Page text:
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Miami University
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A Miami Moment with ... Stephen Lytle


Stephen Lytle conducts the Miami University Marching Band.
Stephen Lytle conducts the Miami University Marching Band.
Stephen Lytle thinks in minutes when it comes time to plan for a major performance. Director of Miami University's athletic bands, including the marching band, Lytle took his musicians to New York last year for the Macy’s Thanksgiving Day Parade. This year, he heads to Carnegie Hall with more than 426 Miami students, faculty and staff as he prepares the logistics one minute at a time.

Q: As you work with Dean Jim Lentini, conductors and the ensembles for the Sunday (Oct. 7) performance, what are your responsibilities as trip coordinator?

A: I am responsible for making sure all students get to New York, that their instruments follow them there in one piece, and that they have adequate housing, transportation, rehearsal time, and a little sightseeing time. Seven ensembles, 419 students, 8 buses, luggage, and of course, the instruments must be packed.

Q: How do you get the instruments to New York?

A: A climate-controlled semi. Many instruments, particularly stringed instruments, need special temperature control conditions so the instrument is not damaged. When a student's cello can cost upwards of around $10,000 and a harp three times as much, you need to take steps in order to protect the investment. In fact, the basses get their own seats on buses. They would have traveled in the truck but for the fact that we do not have hard cases to protect them.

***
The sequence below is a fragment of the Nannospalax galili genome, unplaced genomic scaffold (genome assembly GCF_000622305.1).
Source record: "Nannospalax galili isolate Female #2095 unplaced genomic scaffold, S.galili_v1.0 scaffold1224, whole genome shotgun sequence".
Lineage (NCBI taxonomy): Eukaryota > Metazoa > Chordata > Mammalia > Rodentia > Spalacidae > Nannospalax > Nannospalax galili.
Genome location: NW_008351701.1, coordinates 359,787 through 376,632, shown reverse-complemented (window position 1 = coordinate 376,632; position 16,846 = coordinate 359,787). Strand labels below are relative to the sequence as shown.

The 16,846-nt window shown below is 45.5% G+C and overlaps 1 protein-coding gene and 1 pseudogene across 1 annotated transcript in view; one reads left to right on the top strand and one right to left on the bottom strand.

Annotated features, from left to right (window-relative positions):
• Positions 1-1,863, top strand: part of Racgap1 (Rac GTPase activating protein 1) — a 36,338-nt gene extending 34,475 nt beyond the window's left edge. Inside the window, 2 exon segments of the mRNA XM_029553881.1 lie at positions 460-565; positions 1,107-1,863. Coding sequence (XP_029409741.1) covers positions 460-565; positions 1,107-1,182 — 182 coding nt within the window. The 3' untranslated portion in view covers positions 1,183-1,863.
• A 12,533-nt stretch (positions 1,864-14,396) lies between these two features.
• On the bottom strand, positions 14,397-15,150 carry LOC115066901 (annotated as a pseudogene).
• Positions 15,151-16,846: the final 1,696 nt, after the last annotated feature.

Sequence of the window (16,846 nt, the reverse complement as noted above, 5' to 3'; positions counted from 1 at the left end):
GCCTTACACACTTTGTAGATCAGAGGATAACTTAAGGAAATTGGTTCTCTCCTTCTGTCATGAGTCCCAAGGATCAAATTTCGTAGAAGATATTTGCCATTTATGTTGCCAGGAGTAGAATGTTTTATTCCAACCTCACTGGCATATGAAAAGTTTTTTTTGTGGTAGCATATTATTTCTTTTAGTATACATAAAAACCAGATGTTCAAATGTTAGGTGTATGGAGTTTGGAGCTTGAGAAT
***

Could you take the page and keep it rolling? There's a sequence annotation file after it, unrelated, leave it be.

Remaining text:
Q: How do you keep all the logistics straight in your head, for instance like moving seven ensembles on and off a stage?

A: I break everything down into distinct elements and events. Our music education students have heard me preach, "Who-what-where-when-how?" I apply that model to each element of the trip and try to answer the questions as they apply to all aspects. From this, I am finally able to build the master schedule. For Sunday's rehearsal and concert, I timed everything to the minute for a couple of reasons. One, we all need to have a true sense of the evolution of the program and with that, that any one individual or ensemble has the bigger picture in mind. In my mind, the trip is not a linear model but a three-dimensional web of related operations. The best you can do is create a plan for how you think/hope it will work and at the same time know what you can adjust if "Plan B" happens.

Q: Do you save time for the “unexpected?”

A: There is a certain amount of cushion built into the schedule but not much. It is not so much about saving time for the unexpected as having great colleagues who can leap into action when needed and "make it happen." On that, I am extremely confident. We are all very committed to making this a fantastic experience for all involved and at the end of the day; we have a concert that is going to happen in one of the world's greatest performance spaces.


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